4. Basecamp

This popular platform is a web app for managing projects. Businesses use it to communicate with clients through messages while keeping tasks on schedule. Basecamp’s availability as a web app makes it easy to invite users to projects without worrying about device or browser types. For power users, it is also available as both a desktop and a mobile app.

5. Microsoft Office

The Microsoft Office Suite contains multiple products including Word, Excel, and PowerPoint. Originally, it had to be installed onto your computer, with saved files on your hard drive. Since then, Microsoft Office has transformed into one of the top web application examples.

The popular suite of products is now among the top enterprise application examples. Collaboration is easy because users can securely work on shared files online. Further, collaborative tools like Teams are now part of the suite. And yes, alongside the web app version of Microsoft Office, you can also download a desktop and a mobile app.

6. Uber

You might think of Uber as a mobile app because most people access it on their phones. However, the team at Uber rebuilt everything as a Progressive Web App (PWA). Now, Uber users can access the app through any modern browser.
The Uber PWA is designed to go where native apps can’t. For example, it’s viable on low-speed networks including 2G. It’s also accessible through the browser on low-cost devices that might not be able to run the native mobile app. 
Loading quickly on any device requires a lightweight design. To this end, the Uber team kept the core of this web app to only 50KB. The design focuses on helping users get value as easily as possible, with no extra fluff. As a result, this is a good web application example to think about when you follow the 
checklist to build your MVP.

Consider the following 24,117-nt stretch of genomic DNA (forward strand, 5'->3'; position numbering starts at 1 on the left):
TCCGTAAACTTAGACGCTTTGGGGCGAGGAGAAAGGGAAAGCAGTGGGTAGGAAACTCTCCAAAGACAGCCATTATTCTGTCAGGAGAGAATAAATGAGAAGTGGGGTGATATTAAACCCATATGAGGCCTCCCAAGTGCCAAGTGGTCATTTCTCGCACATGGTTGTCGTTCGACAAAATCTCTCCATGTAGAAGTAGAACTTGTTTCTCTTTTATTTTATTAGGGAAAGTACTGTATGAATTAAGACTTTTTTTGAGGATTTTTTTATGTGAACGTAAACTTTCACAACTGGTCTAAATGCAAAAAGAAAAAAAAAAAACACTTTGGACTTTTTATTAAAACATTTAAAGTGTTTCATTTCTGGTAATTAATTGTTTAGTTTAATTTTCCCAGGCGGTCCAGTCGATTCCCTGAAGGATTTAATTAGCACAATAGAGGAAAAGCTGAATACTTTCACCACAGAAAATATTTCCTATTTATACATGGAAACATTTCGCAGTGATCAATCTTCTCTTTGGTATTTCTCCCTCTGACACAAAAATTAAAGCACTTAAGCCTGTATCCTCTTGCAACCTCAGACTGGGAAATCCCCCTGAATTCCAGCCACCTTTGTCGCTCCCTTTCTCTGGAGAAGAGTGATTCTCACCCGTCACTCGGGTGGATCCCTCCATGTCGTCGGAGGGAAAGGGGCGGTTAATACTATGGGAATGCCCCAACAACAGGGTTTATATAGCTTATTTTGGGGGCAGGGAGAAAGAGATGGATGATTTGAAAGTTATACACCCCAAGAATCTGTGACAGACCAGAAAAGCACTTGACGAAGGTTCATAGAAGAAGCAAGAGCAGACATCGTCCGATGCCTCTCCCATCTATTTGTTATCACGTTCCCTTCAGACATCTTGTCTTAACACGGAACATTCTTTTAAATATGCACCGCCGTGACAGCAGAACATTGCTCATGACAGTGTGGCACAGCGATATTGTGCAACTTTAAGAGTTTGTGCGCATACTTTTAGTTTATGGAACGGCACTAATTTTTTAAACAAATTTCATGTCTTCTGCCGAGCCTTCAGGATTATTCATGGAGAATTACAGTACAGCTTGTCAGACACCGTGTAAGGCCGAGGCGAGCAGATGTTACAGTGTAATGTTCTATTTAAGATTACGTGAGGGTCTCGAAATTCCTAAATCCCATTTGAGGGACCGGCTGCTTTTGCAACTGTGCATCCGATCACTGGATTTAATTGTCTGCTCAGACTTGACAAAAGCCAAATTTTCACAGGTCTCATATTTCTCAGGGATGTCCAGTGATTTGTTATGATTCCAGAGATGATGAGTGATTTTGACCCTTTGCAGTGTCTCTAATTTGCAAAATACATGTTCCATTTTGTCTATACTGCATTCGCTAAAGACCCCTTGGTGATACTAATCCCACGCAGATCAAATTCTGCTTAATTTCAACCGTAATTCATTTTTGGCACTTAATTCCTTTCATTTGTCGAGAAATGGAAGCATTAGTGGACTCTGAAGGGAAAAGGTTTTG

7. eBay

Buyers and sellers from all over the world can use eBay as their digital auction house. It manages bidding as well as allowing sales for fixed prices. The multi-vendor e-commerce platform facilitates simple, secure transactions between parties. Beyond payment processing, top features include product reviews, user ratings, customizable filters, and strong search functionality.

8. Facebook

The social networking giant has had its share of good and bad press in the last few years. Whatever you think of Facebook, it’s hard to argue with more than 3.06 billion active users as of Q4 of 2023. Simply put, this is among the most popular web applications of our time.

Like some of the others on this list, Facebook started as a pure web app before becoming a hybrid app. Cross-platform functionality allows a native-like social media experience on almost any smartphone. Some of the top features include messaging, live streaming, and groups.

9. Spotify

Here’s another example you might think of as a web app. Again, though, Spotify is actually a PWA. The team redesigned its popular app after taking issue with Apple’s 30% commission for app store transactions. Going the PWA route actually helped Spotify become a faster app with a more unique UI.

Web application examples like this show the benefits of web app development even when you’re ultimately building for mobile. In some cases, a PWA will provide an even better experience than a native mobile app. Of course, it all depends on the requirements for your specific app development project.

10. Canva

Canva is proof that you don’t have to build a native app to offer your users significant functionality. The popular graphic design web application gives users the tools to create. Everything from social media posts and logos to videos and presentations comes to life in the web app. Its features include templates, ready-made design elements, photos, and the ability to import and edit original media.

11. Airbnb

By designing Airbnb as a web application, the company capitalized on accessibility. Users across devices and browsers can use the Airbnb platform to find or list properties for rent. In the web app, Airbnb hosts can upload photos and create a listing for their home, treehouse, or castle. Likewise, guests can book extraordinary stays all over the world. 

Why You Should Consider Building a Web App

Web apps can often offer your users the look and feel of a mobile app on phones and tablets. They also offer accessibility across all devices and operating systems. Many successful web apps offer offline access that automatically re-syncs when the user is back online. They’re less costly and easier to build than mobile apps, making them an attractive alternative for the right situation. If you’re exploring the idea of your own web app, let’s connect!

Want to learn more about how we help clients build successful web apps? Schedule a free consultation.